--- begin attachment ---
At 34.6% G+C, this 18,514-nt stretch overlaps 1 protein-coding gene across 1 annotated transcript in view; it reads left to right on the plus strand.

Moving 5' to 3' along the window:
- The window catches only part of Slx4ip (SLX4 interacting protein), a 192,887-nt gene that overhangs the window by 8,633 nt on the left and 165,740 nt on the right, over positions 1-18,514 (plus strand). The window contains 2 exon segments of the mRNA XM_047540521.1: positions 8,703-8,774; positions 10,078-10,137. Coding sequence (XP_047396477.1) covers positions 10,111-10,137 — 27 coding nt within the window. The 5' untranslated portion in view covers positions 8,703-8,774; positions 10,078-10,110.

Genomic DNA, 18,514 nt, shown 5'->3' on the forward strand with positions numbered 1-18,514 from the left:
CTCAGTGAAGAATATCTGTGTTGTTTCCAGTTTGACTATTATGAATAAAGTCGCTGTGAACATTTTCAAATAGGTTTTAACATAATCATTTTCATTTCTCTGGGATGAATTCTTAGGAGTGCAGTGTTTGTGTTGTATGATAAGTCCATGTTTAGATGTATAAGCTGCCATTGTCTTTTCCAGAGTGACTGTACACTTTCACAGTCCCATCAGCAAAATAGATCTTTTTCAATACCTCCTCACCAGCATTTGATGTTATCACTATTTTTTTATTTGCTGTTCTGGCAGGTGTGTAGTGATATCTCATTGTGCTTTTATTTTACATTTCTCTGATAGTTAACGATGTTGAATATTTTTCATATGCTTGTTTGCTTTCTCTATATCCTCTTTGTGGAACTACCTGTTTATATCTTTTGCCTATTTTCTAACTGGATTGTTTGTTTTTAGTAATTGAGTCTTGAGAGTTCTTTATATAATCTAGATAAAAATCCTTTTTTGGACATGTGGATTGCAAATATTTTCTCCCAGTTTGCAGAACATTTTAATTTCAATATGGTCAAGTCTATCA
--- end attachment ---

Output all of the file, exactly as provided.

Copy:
At 34.6% G+C, this 18,514-nt stretch overlaps 1 protein-coding gene across 1 annotated transcript in view; it reads left to right on the plus strand.

Moving 5' to 3' along the window:
- The window catches only part of Slx4ip (SLX4 interacting protein), a 192,887-nt gene that overhangs the window by 8,633 nt on the left and 165,740 nt on the right, over positions 1-18,514 (plus strand). The window contains 2 exon segments of the mRNA XM_047540521.1: positions 8,703-8,774; positions 10,078-10,137. Coding sequence (XP_047396477.1) covers positions 10,111-10,137 — 27 coding nt within the window. The 5' untranslated portion in view covers positions 8,703-8,774; positions 10,078-10,110.

Genomic DNA, 18,514 nt, shown 5'->3' on the forward strand with positions numbered 1-18,514 from the left:
CTCAGTGAAGAATATCTGTGTTGTTTCCAGTTTGACTATTATGAATAAAGTCGCTGTGAACATTTTCAAATAGGTTTTAACATAATCATTTTCATTTCTCTGGGATGAATTCTTAGGAGTGCAGTGTTTGTGTTGTATGATAAGTCCATGTTTAGATGTATAAGCTGCCATTGTCTTTTCCAGAGTGACTGTACACTTTCACAGTCCCATCAGCAAAATAGATCTTTTTCAATACCTCCTCACCAGCATTTGATGTTATCACTATTTTTTTATTTGCTGTTCTGGCAGGTGTGTAGTGATATCTCATTGTGCTTTTATTTTACATTTCTCTGATAGTTAACGATGTTGAATATTTTTCATATGCTTGTTTGCTTTCTCTATATCCTCTTTGTGGAACTACCTGTTTATATCTTTTGCCTATTTTCTAACTGGATTGTTTGTTTTTAGTAATTGAGTCTTGAGAGTTCTTTATATAATCTAGATAAAAATCCTTTTTTGGACATGTGGATTGCAAATATTTTCTCCCAGTTTGCAGAACATTTTAATTTCAATATGGTCAAGTCTATCA